published Saturday, May 1st, 2010

Jackson urges students to make Howard the best

The Rev. Jesse Jackson said he learned an early life lesson when his high school football team traveled from Greenville, S.C., to play Howard High School in Chattanooga more than a half century ago.

A school janitor at Howard told the rowdy visitors upon their arrival to watch their language and behavior “because we expect the best” from students and staff.

“There was respect, not just for the teacher who might give you a grade, but for the cooks, janitors and other adults at Howard High,” Mr. Jackson recalled Friday while in Chattanooga.

Although Howard School of Academics and Technology now has the district’s lowest graduation rate and is among the state’s most troubled schools, Mr. Jackson told Howard students Friday he believes the school is doing better and can still be among Tennessee’s best.

During a midday rally complete with a band and majorette entrance, the civil rights leader appealed to Howard students to stay in school, study hard and get involved.

“I want everyone of you to leave this school with a diploma in one hand and a voter registration card in the other,” he said.

  • photo
    Staff Photo by Patrick Smith/Chattanooga Times Free Press The Rev. Jesse Jackson speaks to members of the Times Free Press editorial board on Friday. Rev. Jackson spoke about topics including gangs, guns and the need for education.

When Howard football senior Chris Deloney told Mr. Jackson the team typically practiced two to three hours a day during football season, Mr. Jackson told students they need to spend at least as much time on their homework “without turning on the TV, listening to the radio or calling your boyfriend or girlfriend.”

Chris, who has committed to play football for Tennessee State University, said he usually spends an hour a night on his homework.

“There is no reason that 100 percent of you shouldn’t graduate,” Mr. Jackson told the students before leading them in a commitment to take pride in themselves, stay off drugs and respect “the good work being done” by Howard principal Paul David Smith.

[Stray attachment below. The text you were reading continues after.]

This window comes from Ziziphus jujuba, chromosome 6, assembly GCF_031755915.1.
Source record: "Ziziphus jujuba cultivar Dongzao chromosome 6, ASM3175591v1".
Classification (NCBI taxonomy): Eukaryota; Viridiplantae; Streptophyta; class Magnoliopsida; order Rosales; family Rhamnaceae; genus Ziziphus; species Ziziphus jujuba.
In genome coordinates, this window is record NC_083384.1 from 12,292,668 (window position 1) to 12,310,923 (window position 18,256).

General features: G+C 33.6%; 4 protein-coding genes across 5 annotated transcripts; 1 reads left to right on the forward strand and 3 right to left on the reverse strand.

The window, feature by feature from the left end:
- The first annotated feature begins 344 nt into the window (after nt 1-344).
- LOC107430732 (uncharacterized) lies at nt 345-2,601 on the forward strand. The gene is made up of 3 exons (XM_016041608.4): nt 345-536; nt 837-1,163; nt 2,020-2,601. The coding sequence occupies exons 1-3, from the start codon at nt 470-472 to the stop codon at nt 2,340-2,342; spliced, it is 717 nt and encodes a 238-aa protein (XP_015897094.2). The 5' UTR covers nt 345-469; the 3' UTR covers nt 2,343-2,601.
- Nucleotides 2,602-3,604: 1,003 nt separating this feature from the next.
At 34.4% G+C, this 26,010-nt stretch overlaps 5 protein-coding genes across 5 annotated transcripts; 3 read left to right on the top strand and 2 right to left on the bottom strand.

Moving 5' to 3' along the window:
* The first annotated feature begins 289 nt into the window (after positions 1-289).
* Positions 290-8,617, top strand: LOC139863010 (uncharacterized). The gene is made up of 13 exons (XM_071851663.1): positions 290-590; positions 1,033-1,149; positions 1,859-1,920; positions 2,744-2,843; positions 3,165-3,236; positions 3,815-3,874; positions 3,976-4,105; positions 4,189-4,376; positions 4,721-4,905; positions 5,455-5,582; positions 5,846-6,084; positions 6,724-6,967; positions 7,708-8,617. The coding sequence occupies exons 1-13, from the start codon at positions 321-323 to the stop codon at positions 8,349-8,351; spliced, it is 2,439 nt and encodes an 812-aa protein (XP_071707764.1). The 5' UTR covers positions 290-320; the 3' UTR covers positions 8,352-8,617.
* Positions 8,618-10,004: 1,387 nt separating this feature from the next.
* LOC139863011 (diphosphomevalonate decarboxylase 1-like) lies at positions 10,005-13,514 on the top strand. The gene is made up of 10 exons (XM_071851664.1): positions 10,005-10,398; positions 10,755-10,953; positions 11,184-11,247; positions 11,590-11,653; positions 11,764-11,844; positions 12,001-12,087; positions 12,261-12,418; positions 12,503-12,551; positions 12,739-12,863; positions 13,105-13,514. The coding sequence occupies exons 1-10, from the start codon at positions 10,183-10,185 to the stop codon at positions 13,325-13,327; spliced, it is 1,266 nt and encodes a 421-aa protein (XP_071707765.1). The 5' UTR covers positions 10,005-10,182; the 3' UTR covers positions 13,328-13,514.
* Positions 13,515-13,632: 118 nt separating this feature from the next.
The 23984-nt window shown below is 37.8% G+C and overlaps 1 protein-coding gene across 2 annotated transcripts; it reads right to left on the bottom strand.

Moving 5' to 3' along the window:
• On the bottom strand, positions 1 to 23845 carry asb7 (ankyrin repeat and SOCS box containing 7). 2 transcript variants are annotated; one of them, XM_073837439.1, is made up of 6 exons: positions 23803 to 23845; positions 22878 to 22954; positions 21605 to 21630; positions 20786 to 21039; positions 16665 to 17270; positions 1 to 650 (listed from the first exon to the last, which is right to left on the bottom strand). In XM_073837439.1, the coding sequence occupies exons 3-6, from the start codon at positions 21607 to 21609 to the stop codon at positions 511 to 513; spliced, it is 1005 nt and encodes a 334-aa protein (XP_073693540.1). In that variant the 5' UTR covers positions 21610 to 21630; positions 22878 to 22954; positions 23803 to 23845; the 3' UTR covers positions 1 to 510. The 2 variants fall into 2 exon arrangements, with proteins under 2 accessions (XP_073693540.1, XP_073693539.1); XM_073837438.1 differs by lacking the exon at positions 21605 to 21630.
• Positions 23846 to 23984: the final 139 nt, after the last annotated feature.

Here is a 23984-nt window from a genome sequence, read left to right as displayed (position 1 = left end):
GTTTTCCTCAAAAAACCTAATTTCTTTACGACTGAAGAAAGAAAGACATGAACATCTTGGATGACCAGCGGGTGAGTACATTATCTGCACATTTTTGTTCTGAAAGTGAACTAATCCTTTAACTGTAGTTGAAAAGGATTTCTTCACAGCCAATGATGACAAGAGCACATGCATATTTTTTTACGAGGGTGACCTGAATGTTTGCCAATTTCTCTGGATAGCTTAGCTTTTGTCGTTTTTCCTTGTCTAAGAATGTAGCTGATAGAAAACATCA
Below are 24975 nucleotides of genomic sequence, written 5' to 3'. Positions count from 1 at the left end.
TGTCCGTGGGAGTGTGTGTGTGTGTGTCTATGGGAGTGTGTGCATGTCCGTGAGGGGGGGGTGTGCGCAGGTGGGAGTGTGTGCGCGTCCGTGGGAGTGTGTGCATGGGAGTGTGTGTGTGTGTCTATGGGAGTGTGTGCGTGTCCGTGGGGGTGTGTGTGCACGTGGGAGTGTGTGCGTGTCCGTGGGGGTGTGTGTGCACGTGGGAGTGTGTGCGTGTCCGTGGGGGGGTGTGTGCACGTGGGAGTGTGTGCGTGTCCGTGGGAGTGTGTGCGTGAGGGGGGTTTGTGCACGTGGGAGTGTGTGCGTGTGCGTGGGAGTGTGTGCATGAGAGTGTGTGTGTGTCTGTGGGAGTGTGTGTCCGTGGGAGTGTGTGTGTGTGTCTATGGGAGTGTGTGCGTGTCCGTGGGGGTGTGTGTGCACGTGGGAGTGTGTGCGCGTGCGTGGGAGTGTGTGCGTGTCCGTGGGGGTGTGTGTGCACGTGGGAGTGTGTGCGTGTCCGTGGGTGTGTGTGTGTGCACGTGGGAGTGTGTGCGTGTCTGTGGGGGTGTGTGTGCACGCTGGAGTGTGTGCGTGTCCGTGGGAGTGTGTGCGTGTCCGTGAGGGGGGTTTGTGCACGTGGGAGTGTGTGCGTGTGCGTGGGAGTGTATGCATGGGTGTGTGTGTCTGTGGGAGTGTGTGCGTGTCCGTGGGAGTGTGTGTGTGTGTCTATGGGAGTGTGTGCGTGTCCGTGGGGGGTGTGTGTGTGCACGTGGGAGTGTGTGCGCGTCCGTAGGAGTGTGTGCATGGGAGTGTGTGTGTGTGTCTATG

Mr. Jackson noted that Howard has boosted its graduation rate from a low of about 25 percent to 56.5 percent last year. State test scores also show math achievement increased last year at Howard from 51 percent to 72 percent and reading scores rose from 83 percent to 94 percent.

But Howard still is far below the federal standards set by No Child Left Behind and is one of 13 schools identified as failing by the state.

Nearly half the students at Friday’s rally stood up when Mr. Jackson asked them if they knew of someone who had brought a gun to school. More than a dozen stood up when asked if they knew of someone who had died from a drug overdose.

Mr. Jackson, the founder of the Rainbow/PUSH Coalition who twice ran for president, ended the student rally with a prayer and an altar-like call for students who will be 18 years old by November to come forward and register to vote.

Although the Hamilton County Election Commission offers voter registration at schools during the winter, more than 50 juniors and seniors filled out voter registration cards Friday.

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GreenKepi said...

Did I read this correctly? "Mr. Jackson,ended the student rally with a prayer and an altar-like call for students who will be 18 years old by November to come forward and register to vote".

Where's the ACLU and their 'faked' outrage of prayer being unconstitutional? I thought this was the "new America'...where the teachers at Howard can’t allow or be seen promoting any kind of prayer in public school?

Isn't this what the lawsuits have been about? Why's this okay for Jesse!?

May 1, 2010 at 1:40 p.m.
sideviews said...

Yes, Jesse Jackson led a prayer for the students and a hush fell over the auditorium as he prayed to end to the violence and help students do their best. This all occurred while the principals and local politicians were watching. Rev. Jackson acknowledged that the community needed a higher power. Rev. Jackson may be a political liberal, but it was a message Pat Robertson could probably embrace.

May 1, 2010 at 3:23 p.m.
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